October 26 – Carpatho-Rusyn Day in North America: Background

In the fall of 1918, Carpatho-Rusyns joined in New York City with representatives of twenty other stateless peoples to form the Mid-European Democratic Union. The three-member delegation representing Carpatho-Rusyns was chosen by the community’s largest immigrant organizations, comprised of members living in the United States and Canada. On October 26, 1918, representatives of twenty-one stateless peoples gathered in historic Independence Hall in Philadelphia (in the very room where America’s Declaration of Independence was proclaimed in 1776), where they signed a Declaration of Common Aims.

This was the first time in modern history that Carpatho-Rusyns (also known as Lemkos, Rusnaks, Ruthenians, or Uhro-Rusins) were recognized as a distinct nationality by neighboring peoples and by the United States government which approved of the Mid-European Union’s Declaration of Common Aims. During the October 26 signing of the Declaration of Common Aims, a large-scale map was displayed showing the proposed new states of Europe, on which the homeland of Carpatho-Rusyns was clearly depicted by the name Rusinia. Lemko Rusyns living on the northern slopes of the Carpathian Mountains also expressed a desire to be part of Rusinia, and they proposed that idea to the Paris Peace Conference. In the end, only Carpatho-Rusyns living south of the mountains were allowed to join, on a voluntary basis, the new state of Czechoslovakia. According to the Paris Peace Conference (Treaty of St. Germain, 1919), Rusinia—now renamed Subcarpathian Rus’—was to function as an autonomous (self-governing) territory within Czechoslovakia. The head of the Carpatho-Rusyn delegation at the Mid-European Union in Philadelphia, the American lawyer Gregory Zhatkovych (in English, Zatkovich), was appointed the first governor of Subcarpathian Rus’.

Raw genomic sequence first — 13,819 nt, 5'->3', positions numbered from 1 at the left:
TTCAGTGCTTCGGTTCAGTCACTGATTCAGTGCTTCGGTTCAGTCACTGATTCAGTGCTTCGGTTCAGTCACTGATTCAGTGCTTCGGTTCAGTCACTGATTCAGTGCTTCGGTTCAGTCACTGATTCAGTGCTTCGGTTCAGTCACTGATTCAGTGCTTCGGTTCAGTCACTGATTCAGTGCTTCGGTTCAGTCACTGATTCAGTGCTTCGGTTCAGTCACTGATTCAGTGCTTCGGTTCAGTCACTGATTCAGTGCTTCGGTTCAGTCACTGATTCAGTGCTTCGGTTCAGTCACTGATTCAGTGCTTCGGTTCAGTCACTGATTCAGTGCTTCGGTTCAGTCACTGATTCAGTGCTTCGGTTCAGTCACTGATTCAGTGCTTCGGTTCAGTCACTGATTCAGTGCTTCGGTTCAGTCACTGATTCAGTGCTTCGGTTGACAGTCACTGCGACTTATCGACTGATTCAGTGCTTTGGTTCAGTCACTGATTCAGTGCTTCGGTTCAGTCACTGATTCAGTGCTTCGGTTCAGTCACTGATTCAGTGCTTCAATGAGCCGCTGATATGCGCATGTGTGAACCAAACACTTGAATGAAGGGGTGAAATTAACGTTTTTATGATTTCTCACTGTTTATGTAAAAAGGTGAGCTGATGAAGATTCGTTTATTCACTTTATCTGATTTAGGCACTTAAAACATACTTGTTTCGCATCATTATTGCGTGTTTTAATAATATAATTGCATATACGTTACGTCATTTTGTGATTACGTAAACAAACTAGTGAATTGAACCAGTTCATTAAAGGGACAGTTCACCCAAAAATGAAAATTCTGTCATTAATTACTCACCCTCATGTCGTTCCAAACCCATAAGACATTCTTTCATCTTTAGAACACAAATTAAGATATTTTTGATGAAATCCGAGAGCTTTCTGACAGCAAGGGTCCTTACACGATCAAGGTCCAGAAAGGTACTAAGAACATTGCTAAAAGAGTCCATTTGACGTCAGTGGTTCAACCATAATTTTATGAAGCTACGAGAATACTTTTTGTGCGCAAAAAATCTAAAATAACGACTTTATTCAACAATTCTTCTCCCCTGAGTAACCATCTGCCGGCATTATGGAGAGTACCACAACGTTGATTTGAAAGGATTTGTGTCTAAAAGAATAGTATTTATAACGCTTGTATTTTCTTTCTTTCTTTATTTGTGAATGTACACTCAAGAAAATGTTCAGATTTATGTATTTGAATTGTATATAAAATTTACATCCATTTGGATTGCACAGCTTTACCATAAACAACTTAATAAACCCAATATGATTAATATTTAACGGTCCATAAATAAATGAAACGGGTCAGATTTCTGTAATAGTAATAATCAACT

Consortium Press Release: October 26 Declared as Carpatho-Rusyn Day in North America

 

 

 

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